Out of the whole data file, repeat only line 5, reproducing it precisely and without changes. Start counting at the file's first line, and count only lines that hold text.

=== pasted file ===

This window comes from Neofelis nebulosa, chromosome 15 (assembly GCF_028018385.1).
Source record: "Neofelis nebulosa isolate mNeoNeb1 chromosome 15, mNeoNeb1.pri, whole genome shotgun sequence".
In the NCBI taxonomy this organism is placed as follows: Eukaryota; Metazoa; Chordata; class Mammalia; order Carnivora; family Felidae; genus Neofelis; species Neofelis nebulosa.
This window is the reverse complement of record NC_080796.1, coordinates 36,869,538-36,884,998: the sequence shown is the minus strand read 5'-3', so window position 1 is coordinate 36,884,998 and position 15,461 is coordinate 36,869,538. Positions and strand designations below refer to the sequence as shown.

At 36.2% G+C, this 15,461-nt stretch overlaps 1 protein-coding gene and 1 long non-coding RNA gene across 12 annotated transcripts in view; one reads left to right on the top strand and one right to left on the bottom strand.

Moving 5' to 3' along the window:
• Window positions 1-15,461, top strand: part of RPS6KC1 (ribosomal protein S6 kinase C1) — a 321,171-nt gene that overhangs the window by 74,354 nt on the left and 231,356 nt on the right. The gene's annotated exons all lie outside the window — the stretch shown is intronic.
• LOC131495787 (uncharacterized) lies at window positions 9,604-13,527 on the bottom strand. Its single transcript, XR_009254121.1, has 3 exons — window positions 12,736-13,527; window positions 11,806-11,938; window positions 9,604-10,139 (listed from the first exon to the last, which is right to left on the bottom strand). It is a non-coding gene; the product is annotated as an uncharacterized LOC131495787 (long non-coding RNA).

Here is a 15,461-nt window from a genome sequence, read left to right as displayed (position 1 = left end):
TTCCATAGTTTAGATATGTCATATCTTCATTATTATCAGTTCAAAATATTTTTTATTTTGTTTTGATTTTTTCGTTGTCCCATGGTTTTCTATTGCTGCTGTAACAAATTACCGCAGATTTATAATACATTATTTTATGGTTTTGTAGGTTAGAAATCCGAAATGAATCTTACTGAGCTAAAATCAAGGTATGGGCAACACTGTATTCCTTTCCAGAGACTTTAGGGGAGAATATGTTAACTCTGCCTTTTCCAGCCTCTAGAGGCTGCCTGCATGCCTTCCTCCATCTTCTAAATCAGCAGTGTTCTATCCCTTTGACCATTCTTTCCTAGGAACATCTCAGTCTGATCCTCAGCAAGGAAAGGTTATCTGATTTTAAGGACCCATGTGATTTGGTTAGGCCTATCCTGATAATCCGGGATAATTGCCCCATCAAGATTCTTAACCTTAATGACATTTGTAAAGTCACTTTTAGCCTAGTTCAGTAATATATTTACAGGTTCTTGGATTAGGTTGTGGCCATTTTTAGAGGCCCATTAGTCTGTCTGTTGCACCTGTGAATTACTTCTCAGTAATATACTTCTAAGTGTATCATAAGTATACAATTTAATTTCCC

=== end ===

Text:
At 36.2% G+C, this 15,461-nt stretch overlaps 1 protein-coding gene and 1 long non-coding RNA gene across 12 annotated transcripts in view; one reads left to right on the top strand and one right to left on the bottom strand.